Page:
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Current issue

ELEKTRO 7/2019 was released on June 26th 2019. Its digital version will be available on July 26th 2019.

Topic: Cables, conductors and cable engineering, Tools, equipment and accessories for work with cables

Main Article
Asset management and diagnostic needs in Industry 4.0

SVĚTLO (Light) 4/2019 was released on July 29th 2019. Its digital version will be available on August 29th 2019.

Lighting installations
Foxtrot controls new location of barmans
Dynamic illumination of Guardian Angels’ chapel in Sušice

Accessories of lighting installations
Safety, austerity and comfort with KNX
Worldwide first LED switching source with KNX interface from MEAN WELL producer
KNX – the system with future
Schmachtl – connector installation gesis

Hologram technology developed at UCLA

11.08.2017 | UCLA | newsroom.ucla.edu

A new system developed by UCLA researchers could make it easier and less expensive to diagnose chronic diseases, particularly in remote areas without expensive lab equipment.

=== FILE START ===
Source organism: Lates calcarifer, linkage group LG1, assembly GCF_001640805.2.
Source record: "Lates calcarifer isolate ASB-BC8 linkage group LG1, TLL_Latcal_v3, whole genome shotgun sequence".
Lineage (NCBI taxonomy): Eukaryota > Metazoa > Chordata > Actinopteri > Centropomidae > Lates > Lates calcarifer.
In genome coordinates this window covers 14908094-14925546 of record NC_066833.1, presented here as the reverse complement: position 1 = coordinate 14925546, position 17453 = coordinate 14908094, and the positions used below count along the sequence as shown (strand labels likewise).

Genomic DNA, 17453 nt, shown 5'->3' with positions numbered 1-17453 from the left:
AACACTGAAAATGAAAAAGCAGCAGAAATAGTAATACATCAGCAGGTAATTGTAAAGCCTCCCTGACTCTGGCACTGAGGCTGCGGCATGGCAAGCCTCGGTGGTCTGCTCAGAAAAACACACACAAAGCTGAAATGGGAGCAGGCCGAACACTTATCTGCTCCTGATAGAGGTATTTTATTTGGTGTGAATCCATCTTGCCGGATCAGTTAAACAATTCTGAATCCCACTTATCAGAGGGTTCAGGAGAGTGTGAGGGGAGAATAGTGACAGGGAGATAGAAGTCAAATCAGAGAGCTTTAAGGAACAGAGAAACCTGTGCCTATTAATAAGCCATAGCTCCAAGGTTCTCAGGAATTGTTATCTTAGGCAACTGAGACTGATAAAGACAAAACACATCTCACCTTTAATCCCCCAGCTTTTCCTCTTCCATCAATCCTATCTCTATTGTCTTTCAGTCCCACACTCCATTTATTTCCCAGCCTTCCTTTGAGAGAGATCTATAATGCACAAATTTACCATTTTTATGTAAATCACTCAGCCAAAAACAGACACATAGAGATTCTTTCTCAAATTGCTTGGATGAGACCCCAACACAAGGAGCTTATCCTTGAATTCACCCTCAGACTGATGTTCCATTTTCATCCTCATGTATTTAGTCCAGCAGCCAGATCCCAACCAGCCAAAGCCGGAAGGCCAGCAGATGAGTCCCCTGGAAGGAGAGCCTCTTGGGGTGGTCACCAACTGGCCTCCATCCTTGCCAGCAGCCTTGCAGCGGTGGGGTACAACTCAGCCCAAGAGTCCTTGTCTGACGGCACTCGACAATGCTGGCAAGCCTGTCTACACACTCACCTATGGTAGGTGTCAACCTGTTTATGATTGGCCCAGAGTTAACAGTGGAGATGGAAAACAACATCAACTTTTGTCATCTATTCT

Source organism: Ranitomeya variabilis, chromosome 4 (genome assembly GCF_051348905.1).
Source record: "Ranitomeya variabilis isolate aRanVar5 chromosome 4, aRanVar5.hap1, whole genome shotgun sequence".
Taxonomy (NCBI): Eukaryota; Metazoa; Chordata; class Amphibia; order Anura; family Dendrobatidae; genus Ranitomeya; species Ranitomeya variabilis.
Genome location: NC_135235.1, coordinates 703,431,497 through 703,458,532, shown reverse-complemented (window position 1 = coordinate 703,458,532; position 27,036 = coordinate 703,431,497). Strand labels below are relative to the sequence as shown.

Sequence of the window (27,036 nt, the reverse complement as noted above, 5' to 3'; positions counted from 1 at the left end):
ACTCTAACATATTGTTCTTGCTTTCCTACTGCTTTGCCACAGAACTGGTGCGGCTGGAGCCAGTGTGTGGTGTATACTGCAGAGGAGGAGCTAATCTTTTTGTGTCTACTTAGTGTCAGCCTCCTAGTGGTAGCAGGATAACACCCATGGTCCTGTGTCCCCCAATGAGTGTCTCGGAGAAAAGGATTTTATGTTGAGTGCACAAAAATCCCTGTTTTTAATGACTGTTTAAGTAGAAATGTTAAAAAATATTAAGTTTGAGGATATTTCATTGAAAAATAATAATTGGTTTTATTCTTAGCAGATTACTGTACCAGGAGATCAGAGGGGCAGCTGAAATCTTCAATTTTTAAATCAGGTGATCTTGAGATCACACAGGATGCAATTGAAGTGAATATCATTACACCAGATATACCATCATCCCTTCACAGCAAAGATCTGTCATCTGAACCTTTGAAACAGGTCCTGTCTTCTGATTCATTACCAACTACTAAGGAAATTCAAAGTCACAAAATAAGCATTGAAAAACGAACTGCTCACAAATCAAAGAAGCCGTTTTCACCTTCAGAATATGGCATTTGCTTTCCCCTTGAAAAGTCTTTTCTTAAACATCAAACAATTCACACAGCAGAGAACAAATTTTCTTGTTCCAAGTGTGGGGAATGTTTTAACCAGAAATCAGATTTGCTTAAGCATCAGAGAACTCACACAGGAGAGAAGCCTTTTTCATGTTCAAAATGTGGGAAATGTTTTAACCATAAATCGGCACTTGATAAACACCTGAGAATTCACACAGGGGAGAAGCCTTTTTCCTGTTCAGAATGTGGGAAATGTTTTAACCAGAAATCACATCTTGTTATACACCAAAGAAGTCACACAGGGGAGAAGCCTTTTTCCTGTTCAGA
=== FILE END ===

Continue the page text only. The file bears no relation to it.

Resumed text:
The technology uses extremely simple optical hardware and a lens-free microscope, as well as sophisticated algorithms that help reconstruct the images of tissue samples. It could make much-needed diagnostic testing available and affordable for people in developing countries and remote areas that lack the expensive lab equipment currently used to perform tissue biopsies.

Hologram technology

The system for making biological samples transparent, also known as “tissue clearing,” and then imaging them using a lens-free microscope is described in an article published today in Science Advances, a journal of the American Association for the Advancement of Science. It was developed by a team led by Aydogan Ozcan, the UCLA Chancellor’s Professor of Electrical and Computer Engineering and Bioengineering and associate director of the California NanoSystems Institute; and Rajan Kulkarni, an assistant professor of medicine and dermatology at the David Geffen School of Medicine at UCLA, and a member of CNSI.

Read more at UCLA

Image Credit: Ozcan Research Group/UCLA

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